107. You can’t lay a hand on a person, that’s assault. If the passenger was under arrest then that’s a different matter. I would not get up either unless a police office said I was under arrest otherwise I’m not moving and nobody is touching me.

    This nonsense about being “random” is really silly. We all know there is an algorithm written by people on how to select. Random would say everyone on that flight had an equal chance of being selected and we know that won’t include a person needing a wheelchair, mother with infant, first class, execs of United and a few other untouchables.

    Most likely it was a handler outside saying this fellow’s bag was closest to being removed so he’s our random selection. But you can’t lay your hands on him. Arrest him but it has to be a lawful arrest. UAL is screwed on this one. Good for the passenger to yell and grab attention and video. it was the smartest thing I think he could do under pressure. I just wish ten pax had dropped their pens and blocked the aisle looking under seats to prevent the drag. Now, that would have been a video!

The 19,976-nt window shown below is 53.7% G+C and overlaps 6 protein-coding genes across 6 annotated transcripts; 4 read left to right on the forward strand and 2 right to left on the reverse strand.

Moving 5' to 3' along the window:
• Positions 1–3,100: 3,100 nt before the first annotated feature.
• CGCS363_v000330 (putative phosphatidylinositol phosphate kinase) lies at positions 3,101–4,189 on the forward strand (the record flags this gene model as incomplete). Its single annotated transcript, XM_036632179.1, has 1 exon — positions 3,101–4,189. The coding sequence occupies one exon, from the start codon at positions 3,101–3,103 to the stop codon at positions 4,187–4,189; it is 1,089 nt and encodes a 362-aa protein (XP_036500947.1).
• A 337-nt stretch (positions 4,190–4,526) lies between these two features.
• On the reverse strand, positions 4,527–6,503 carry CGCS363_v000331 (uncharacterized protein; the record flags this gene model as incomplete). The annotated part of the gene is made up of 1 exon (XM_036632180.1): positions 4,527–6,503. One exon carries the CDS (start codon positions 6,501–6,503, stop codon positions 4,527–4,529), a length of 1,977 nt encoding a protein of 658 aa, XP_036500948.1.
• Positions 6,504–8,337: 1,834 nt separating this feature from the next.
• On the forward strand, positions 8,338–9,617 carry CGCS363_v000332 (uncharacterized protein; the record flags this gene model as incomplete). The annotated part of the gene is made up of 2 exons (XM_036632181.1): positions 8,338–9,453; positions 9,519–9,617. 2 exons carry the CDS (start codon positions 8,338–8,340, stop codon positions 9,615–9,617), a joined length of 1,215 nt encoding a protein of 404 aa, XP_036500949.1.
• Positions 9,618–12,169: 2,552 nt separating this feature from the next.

108. @Roger- clearly in this situation, common sense was not used by the United staff and procedures. It’s much harder to get someone out of a seat than to deny them boarding in the first place. I also have read the CoC, FAA and DOT regulations, and do not see anywhere defined that denied boarding can happen after you have boarded.

    Certainly, the airlines could have requested everyone to deboard, then deny on reentry. But I suspect that will be more difficult after this event, absent a mechanical failure, etc.

    I really don’t expect more regulations making it easier to remove the passenger from the plane as a result of this incident. Rather, I see an escalated process for getting volunteers to get off the plane by making it a shared responsibility- “Folks, this is your captain speaking- we are not leaving the gate u till we get 4 volunteers to get off the flight, so that we can get a flight crew on to fly this plane home in the morning. Please ring your call button if you are willing to accept…” and so on.

    People complain that no one volunteered to get off the plane, but it’s well documented that unless you make it a shared responsibility, people don’t respond to an individual problem. If you are being beaten in an alley, scream “fire” if you want someone to call the police.

  109. Everyone is still getting this boarded thing wrong. You are not a boarded passenger and the plane is not boarded until the door is closed or the plane is pushed from the gate. Sitting in the seat does not automatically make you boarded. It is very much an involuntary denial of boarding. Having a confirmed seat just means they had to compensate him if he volunteered.